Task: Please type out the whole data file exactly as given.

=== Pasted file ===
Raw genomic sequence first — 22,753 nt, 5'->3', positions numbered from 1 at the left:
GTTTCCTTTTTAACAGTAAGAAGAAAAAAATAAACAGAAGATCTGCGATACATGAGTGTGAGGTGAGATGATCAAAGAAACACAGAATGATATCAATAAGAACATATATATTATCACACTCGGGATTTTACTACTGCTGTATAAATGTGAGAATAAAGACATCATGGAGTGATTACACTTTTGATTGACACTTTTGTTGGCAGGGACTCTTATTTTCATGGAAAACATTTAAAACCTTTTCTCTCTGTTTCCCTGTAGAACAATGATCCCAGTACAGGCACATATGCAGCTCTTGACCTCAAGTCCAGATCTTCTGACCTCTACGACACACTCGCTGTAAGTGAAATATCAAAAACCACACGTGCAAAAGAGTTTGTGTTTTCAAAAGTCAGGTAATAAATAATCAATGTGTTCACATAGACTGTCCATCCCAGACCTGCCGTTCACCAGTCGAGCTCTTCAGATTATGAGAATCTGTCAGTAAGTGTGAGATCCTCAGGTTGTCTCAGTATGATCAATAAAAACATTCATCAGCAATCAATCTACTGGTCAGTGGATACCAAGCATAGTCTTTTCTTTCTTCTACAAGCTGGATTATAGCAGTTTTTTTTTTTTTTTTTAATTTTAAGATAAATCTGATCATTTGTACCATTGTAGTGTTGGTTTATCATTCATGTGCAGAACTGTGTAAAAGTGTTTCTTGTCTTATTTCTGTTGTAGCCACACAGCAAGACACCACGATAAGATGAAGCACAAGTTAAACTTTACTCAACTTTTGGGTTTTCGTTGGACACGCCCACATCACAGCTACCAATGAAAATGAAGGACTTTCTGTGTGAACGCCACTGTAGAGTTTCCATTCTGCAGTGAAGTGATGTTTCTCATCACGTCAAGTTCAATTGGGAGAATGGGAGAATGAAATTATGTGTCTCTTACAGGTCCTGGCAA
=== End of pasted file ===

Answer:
Raw genomic sequence first — 22,753 nt, 5'->3', positions numbered from 1 at the left:
GTTTCCTTTTTAACAGTAAGAAGAAAAAAATAAACAGAAGATCTGCGATACATGAGTGTGAGGTGAGATGATCAAAGAAACACAGAATGATATCAATAAGAACATATATATTATCACACTCGGGATTTTACTACTGCTGTATAAATGTGAGAATAAAGACATCATGGAGTGATTACACTTTTGATTGACACTTTTGTTGGCAGGGACTCTTATTTTCATGGAAAACATTTAAAACCTTTTCTCTCTGTTTCCCTGTAGAACAATGATCCCAGTACAGGCACATATGCAGCTCTTGACCTCAAGTCCAGATCTTCTGACCTCTACGACACACTCGCTGTAAGTGAAATATCAAAAACCACACGTGCAAAAGAGTTTGTGTTTTCAAAAGTCAGGTAATAAATAATCAATGTGTTCACATAGACTGTCCATCCCAGACCTGCCGTTCACCAGTCGAGCTCTTCAGATTATGAGAATCTGTCAGTAAGTGTGAGATCCTCAGGTTGTCTCAGTATGATCAATAAAAACATTCATCAGCAATCAATCTACTGGTCAGTGGATACCAAGCATAGTCTTTTCTTTCTTCTACAAGCTGGATTATAGCAGTTTTTTTTTTTTTTTTTAATTTTAAGATAAATCTGATCATTTGTACCATTGTAGTGTTGGTTTATCATTCATGTGCAGAACTGTGTAAAAGTGTTTCTTGTCTTATTTCTGTTGTAGCCACACAGCAAGACACCACGATAAGATGAAGCACAAGTTAAACTTTACTCAACTTTTGGGTTTTCGTTGGACACGCCCACATCACAGCTACCAATGAAAATGAAGGACTTTCTGTGTGAACGCCACTGTAGAGTTTCCATTCTGCAGTGAAGTGATGTTTCTCATCACGTCAAGTTCAATTGGGAGAATGGGAGAATGAAATTATGTGTCTCTTACAGGTCCTGGCAA